Skip to main content

Case Study: Human Resource Planning - What is that?

You are a human resource consultant. The newly appointed president of a large paper manufacturing firm has called you:

President: I have been in this job for about one month now, and all I seem to do is interview people and listen to personal problems.
You: Why have you been interviewing people? Don't you have a human resource department?
President: Yes, we do. However, the human resource department does not hire top management people. As soon as I took over, I found out that two of my vice presidents were retiring and we had no one to replace them.
You: Have you hired anyone?
President: Yes, I have, and that is part of the problem. I hired a person from the outside. As soon as the announcement was made, one of my department heads came in and resigned. She said she had wanted that job as vice president for eight years. She was angry because we had hired someone from outside. How was I supposed to know she wanted the job?
You: What have you done about the other vice president job?
President: Nothing, because I am afraid someone else will quit because they were not considered for the job. But that is only half my problem. I just found out that among our youngest professional employees, there has been an 80 % turnover rate during the past three years. These are the people we promote around here. As you know, that is how I started out in this company. I was a mechanical engineer.
You: Has any one asked them why they are leaving?
President: Yes, and they all give basically the same answer: They say they do not feel that they have any future here. Maybe I should call them all together and explain how I progressed in this company.
You: Have you ever considered implementing a human resource planning system?
President: Human resource planning? What is that?

Questions

1. How would you answer the president's question- 'Human resource planning? What is that?'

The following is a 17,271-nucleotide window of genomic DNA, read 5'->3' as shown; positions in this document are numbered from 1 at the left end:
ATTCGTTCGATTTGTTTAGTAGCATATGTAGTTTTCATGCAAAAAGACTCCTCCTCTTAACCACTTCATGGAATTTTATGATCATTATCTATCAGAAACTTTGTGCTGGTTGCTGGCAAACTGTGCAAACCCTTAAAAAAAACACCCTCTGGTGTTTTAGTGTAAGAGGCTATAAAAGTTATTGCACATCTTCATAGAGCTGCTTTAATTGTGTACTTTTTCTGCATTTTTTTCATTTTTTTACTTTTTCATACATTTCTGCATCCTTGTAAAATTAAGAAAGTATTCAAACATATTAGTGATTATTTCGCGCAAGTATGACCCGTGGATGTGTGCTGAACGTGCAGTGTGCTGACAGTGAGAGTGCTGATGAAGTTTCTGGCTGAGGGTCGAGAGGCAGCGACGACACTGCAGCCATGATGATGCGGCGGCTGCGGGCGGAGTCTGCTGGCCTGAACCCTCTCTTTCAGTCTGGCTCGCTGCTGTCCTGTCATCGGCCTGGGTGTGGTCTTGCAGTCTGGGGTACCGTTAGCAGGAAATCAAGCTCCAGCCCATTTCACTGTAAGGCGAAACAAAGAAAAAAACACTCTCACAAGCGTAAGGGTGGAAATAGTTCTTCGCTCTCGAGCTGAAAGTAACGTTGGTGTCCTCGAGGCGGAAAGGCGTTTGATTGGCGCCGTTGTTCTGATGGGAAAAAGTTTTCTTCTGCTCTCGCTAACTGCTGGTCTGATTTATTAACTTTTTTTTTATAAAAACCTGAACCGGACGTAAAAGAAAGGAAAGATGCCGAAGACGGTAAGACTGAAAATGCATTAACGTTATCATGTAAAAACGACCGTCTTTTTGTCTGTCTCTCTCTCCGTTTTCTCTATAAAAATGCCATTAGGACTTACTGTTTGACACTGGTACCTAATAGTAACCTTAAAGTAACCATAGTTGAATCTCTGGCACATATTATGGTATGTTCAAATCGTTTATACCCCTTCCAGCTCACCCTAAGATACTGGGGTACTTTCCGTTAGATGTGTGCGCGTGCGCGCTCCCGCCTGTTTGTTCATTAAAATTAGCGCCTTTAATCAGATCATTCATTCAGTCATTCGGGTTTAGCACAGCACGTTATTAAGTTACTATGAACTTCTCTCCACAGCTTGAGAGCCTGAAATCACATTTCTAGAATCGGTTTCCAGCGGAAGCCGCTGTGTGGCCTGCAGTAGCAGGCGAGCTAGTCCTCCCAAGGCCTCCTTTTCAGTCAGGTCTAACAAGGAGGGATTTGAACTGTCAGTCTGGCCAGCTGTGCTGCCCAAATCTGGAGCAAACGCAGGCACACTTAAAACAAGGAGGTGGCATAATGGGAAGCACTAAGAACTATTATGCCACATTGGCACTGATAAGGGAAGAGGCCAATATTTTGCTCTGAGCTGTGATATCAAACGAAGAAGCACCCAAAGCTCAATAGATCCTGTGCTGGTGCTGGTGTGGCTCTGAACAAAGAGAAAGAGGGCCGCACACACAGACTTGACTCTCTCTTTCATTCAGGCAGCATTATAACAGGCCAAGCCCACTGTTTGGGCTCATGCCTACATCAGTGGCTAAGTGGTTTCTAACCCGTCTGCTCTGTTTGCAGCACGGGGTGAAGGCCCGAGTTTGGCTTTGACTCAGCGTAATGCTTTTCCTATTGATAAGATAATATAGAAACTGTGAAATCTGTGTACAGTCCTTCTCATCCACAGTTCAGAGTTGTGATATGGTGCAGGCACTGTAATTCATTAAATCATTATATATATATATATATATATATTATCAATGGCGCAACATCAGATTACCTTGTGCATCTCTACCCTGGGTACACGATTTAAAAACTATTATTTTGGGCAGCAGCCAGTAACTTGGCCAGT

The ongoing process of systematic planning to achieve optimum use of an organization's most valuable asset - its human resources. The objective of human resource (HR) planning is to ensure the best fit between employees and jobs, while avoiding manpower shortages or surpluses. The three key elements of the HR planning process are forecasting labor demand, analyzing present labor supply, and balancing projected labor demand and supply.

2. What would be required to establish a human resource planning system in this company?

To establish a human resource planning system in this company we need:

  • appropriate demand models
  • good monitoring and corrective action processes
  • comprehensive data about current employees and the external labour market
  • an understanding how resourcing works in the organisation.

3. What measures should the president take to retain good young employees?

The president should take the following measures to retain good young employees:

  • which are responsive to change
  • where assumptions can easily be modified
  • that recognise organisational fluidity around skills
  • that allow flexibility in supply to be included
  • that are simple to understand and use
  • which are not too time demanding.